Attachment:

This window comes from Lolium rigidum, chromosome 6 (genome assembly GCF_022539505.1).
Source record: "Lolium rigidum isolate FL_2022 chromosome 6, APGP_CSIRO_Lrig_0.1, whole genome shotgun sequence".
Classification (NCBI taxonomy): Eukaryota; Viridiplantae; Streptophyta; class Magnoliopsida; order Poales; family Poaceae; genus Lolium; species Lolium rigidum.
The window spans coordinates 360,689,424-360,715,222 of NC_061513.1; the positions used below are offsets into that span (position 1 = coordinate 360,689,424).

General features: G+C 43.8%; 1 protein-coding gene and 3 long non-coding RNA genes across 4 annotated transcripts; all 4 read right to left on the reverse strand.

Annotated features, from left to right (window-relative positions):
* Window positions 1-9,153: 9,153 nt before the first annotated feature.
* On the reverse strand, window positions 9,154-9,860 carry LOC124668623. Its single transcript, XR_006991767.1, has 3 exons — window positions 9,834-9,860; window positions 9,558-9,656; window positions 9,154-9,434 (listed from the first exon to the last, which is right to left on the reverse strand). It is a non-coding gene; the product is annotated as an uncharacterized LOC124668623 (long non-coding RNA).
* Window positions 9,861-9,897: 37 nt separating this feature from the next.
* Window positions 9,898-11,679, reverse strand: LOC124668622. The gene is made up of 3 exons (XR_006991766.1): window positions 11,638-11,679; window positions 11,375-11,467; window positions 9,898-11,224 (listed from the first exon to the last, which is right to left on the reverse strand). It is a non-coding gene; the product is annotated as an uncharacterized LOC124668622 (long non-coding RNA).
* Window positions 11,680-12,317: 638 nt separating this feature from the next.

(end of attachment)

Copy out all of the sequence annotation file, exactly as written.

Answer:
This window comes from Lolium rigidum, chromosome 6 (genome assembly GCF_022539505.1).
Source record: "Lolium rigidum isolate FL_2022 chromosome 6, APGP_CSIRO_Lrig_0.1, whole genome shotgun sequence".
Classification (NCBI taxonomy): Eukaryota; Viridiplantae; Streptophyta; class Magnoliopsida; order Poales; family Poaceae; genus Lolium; species Lolium rigidum.
The window spans coordinates 360,689,424-360,715,222 of NC_061513.1; the positions used below are offsets into that span (position 1 = coordinate 360,689,424).

General features: G+C 43.8%; 1 protein-coding gene and 3 long non-coding RNA genes across 4 annotated transcripts; all 4 read right to left on the reverse strand.

Annotated features, from left to right (window-relative positions):
* Window positions 1-9,153: 9,153 nt before the first annotated feature.
* On the reverse strand, window positions 9,154-9,860 carry LOC124668623. Its single transcript, XR_006991767.1, has 3 exons — window positions 9,834-9,860; window positions 9,558-9,656; window positions 9,154-9,434 (listed from the first exon to the last, which is right to left on the reverse strand). It is a non-coding gene; the product is annotated as an uncharacterized LOC124668623 (long non-coding RNA).
* Window positions 9,861-9,897: 37 nt separating this feature from the next.
* Window positions 9,898-11,679, reverse strand: LOC124668622. The gene is made up of 3 exons (XR_006991766.1): window positions 11,638-11,679; window positions 11,375-11,467; window positions 9,898-11,224 (listed from the first exon to the last, which is right to left on the reverse strand). It is a non-coding gene; the product is annotated as an uncharacterized LOC124668622 (long non-coding RNA).
* Window positions 11,680-12,317: 638 nt separating this feature from the next.